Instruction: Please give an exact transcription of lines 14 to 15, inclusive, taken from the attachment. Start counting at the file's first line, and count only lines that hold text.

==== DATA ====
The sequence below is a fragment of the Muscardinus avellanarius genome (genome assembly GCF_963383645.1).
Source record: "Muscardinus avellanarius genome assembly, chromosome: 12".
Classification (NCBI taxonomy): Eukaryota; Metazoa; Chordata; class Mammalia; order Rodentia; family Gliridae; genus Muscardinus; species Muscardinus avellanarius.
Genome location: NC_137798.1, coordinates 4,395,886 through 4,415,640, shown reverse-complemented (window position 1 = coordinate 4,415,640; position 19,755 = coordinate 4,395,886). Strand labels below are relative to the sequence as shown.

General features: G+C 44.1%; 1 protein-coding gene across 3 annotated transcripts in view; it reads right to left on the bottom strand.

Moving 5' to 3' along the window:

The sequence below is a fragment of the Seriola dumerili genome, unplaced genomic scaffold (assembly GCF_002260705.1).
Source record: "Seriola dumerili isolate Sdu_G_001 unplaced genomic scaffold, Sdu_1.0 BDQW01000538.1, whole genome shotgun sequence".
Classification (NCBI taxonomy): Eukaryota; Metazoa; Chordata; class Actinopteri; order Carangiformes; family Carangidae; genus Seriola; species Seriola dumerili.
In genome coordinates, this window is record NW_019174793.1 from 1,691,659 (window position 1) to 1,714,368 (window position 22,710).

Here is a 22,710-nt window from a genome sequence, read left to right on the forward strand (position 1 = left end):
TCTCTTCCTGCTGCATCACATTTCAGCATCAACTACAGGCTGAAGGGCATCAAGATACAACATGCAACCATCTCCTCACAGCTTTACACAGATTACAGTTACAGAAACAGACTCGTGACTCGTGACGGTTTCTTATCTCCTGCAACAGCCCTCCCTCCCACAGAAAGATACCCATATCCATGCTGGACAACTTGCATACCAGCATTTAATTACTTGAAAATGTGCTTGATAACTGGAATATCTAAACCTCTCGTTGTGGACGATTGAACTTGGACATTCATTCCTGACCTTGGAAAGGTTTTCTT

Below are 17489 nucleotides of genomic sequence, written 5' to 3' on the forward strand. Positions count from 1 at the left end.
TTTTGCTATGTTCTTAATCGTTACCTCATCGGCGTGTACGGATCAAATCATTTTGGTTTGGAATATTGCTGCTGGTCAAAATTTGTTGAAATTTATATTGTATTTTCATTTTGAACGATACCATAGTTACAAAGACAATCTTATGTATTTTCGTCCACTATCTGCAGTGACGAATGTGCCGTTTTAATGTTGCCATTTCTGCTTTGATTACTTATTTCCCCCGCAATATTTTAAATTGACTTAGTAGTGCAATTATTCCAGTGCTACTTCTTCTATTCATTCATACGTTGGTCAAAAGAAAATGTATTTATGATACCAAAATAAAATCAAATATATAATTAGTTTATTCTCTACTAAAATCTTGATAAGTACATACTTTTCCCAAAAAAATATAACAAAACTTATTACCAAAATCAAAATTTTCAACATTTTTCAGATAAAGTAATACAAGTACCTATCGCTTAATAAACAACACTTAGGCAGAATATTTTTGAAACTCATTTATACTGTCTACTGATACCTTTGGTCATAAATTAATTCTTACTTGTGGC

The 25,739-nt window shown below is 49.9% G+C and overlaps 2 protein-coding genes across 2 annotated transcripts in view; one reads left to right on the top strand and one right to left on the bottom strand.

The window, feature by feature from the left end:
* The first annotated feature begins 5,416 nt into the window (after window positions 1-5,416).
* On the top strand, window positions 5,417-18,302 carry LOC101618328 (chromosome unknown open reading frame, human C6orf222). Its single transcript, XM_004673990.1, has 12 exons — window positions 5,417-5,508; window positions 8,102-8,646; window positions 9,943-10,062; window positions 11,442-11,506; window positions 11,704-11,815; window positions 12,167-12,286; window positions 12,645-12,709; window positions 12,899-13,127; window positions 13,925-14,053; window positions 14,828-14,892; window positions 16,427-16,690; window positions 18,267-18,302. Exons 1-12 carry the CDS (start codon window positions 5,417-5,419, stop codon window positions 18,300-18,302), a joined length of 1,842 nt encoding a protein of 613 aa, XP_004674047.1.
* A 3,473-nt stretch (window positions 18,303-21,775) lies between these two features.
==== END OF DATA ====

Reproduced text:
TTTTGCTATGTTCTTAATCGTTACCTCATCGGCGTGTACGGATCAAATCATTTTGGTTTGGAATATTGCTGCTGGTCAAAATTTGTTGAAATTTATATTGTATTTTCATTTTGAACGATACCATAGTTACAAAGACAATCTTATGTATTTTCGTCCACTATCTGCAGTGACGAATGTGCCGTTTTAATGTTGCCATTTCTGCTTTGATTACTTATTTCCCCCGCAATATTTTAAATTGACTTAGTAGTGCAATTATTCCAGTGCTACTTCTTCTATTCATTCATACGTTGGTCAAAAGAAAATGTATTTATGATACCAAAATAAAATCAAATATATAATTAGTTTATTCTCTACTAAAATCTTGATAAGTACATACTTTTCCCAAAAAAATATAACAAAACTTATTACCAAAATCAAAATTTTCAACATTTTTCAGATAAAGTAATACAAGTACCTATCGCTTAATAAACAACACTTAGGCAGAATATTTTTGAAACTCATTTATACTGTCTACTGATACCTTTGGTCATAAATTAATTCTTACTTGTGGC

The 25,739-nt window shown below is 49.9% G+C and overlaps 2 protein-coding genes across 2 annotated transcripts in view; one reads left to right on the top strand and one right to left on the bottom strand.